The Expanse: Displacement

"You're not saving them. You're just killing them slower."

The Expanse swaps John Ford for Irwin Allen as the situation on Ilus goes from bad to worse to royally fucked.

ILUS

The explosion of the island has created a massive shockwave with winds of 200 kilometres per hour that is due to hit the Belter settlement in eight hours. That's the good news. The bad news is that it has also created a humongous tsunami that will put a third of the continent under water, including the settlement. In the face of this news even the Belters agree that it is time to leave, but only after they get Holden to agree to publicly support their claim.


Of course, now that everyone has actually agreed to leave Ilus, the planet is starting to feel a little rejected and won't let anyone leave. The ships in orbit are suddenly unable to switch on their reactors and power up. Any shuttle that tries to land gets vaporised. To make matters worse, the Belter's ship, the Barbapiccola, is stuck in a low orbit and will soon start to fall towards the planet if it cannot power up. And on top of all that, it does look like there is some kind of infection going around affecting everyone's eyes.

Oh, and for some reason the moons have started melting. That isn't a problem yet, but I expect it soon will be.

The way all the problems our heroes are facing keep piling up does come dangerously close to being somewhat ridiculous, but I'm happy to let it slide for now because 'Displacement' puts The Expanse into full-blown crisis mode and I just love it when the show goes into full-blown crisis mode. After playing at being a western for the first half of the season, the show suddenly switches gears and turns itself into a 70s disaster movie, just with better FX, stronger characters, and zero A-list stars phoning it in. The set up is more or less the same as The Poseidon Adventure, only difference is everyone ends up trapped in an ancient structure instead of a capsized cruise liner.

MEDINA STATION

The conflict on Ilus is in essence a prelude to a much larger war that is brewing between Earth and the Belt. Earth is making no secret of the fact it has colonial ambitions regarding the Ring worlds. The planet is full of people like Nancy Gao, who see the Ring and the worlds beyond it, including Ilus New Terra, as theirs for the taking. Earth will lay claim to this new frontier and Earth only. The Belters can't have any of it. Not even Medina Station. Let's face it, Earth was never going to let the Belt have control over the Ring space. They were happy to let the Belters turn their warship into a station, but once it was complete they were always going to take it. Marco's attack has just given them the pretext they were looking for to speed up their plans.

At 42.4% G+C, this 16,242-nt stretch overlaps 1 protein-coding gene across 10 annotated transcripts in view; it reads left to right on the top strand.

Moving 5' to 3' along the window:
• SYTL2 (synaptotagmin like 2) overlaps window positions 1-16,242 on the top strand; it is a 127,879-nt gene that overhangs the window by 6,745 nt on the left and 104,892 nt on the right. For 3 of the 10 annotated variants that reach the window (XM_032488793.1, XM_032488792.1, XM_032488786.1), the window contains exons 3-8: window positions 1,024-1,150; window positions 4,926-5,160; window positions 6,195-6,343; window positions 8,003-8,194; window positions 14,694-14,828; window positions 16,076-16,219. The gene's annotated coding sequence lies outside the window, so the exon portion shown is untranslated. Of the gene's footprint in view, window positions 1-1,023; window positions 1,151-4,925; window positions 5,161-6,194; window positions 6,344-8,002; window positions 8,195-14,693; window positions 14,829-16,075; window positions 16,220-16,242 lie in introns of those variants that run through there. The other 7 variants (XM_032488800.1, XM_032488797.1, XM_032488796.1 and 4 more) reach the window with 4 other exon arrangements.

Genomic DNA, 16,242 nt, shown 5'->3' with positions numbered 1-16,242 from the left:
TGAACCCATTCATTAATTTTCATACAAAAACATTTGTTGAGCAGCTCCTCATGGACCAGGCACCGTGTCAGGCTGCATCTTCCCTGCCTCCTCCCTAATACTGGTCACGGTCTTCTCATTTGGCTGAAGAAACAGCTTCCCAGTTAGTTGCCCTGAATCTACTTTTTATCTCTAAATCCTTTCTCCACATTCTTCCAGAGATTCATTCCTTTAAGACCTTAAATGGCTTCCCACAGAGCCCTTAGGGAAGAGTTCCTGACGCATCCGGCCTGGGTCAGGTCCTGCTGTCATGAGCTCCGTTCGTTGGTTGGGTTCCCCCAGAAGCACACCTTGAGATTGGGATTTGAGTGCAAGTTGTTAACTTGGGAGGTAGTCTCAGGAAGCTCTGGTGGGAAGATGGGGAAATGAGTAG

All this has just given Drummer and Ashford even more reasons to hunt down Marco and kill him. They are certainly heading towards some sort of confrontation with Marco and I now have this horrible sinking feeling that Ashford isn't going to survive. Six years of watching Lost has made me suspicious whenever shows start to give supporting characters I like more story time than they previous had before. Of course, this could just be the writers not wanting to waste an actor like David Strathairn. When you hire someone of his stature you don't exactly give them chicken feed to work with. But at the same time, he's also the kind of in demand actor a show like this will struggle to hold on to. I've already accepted the fact we'll probably not see Anderson Dawes (alive) again because Jared Harris is far too busy doing other things.

MARS

Bobbie seems to be enjoying her new job as a "freelance consultant". The giddy thrill of being a bad Martian has put an extra skip in her step, even if she isn't completely comfortable with all the aspects of the job, such as murder and the possibility of being caught. But those are worries for another day, for now it's all good money, nice hotel rooms and frequent booty calls.


Notes and Quotes

--Who opened the door to the structure? Miller?

--Says a lot about Martian conformity that everyone there wears black.

--There's nothing like a bit of impending doom to push two rival factions together for the sake of mutual survival. Or at least get everyone playing nice until one side can screw over the other side later on. Which, unsurprisingly, is exactly what Murtry is planning to do. I know he's meant to be the bad guy, but does he really have to be such an obviously predictable bad guy?

--The communication equipment that Bobbie helped Esai steal in 'Subduction' was used on the Sojourner to send a encrypted tight-beam transmission into the Belt.

--Judging by the way they tenderly held hands, things are possible more than professional between Leelee and Esai.

--Felcia is okay. She sneaked aboard the shuttle for the Barb so she could run away to university. Of course, she's now on a ship slowly falling out of orbit so maybe not that okay.

Okoye: "This isn't about sides."
Belter: "It never is when your side is winning."

Goon: "You're breaking me wrist."
Bobbie: "Yes, that is in the intent."

Amo: "Plan C sounds like everybody dies."

Ashford: "They were measuring your office for curtains."
Drummer: "Hmm?"
Ashford: "It's an ancient Inner saying. It means showing openly that they intend to take what belongs to you."

Three and a half out of four melting moons.

Mark Greig has been writing for Doux Reviews since 2011 More Mark Greig

1 comment:

magritte said...

This episdoe reminded me of the Far Side cartoon "Crisis Clinic" which showed a building on fire about to go over a waterfall.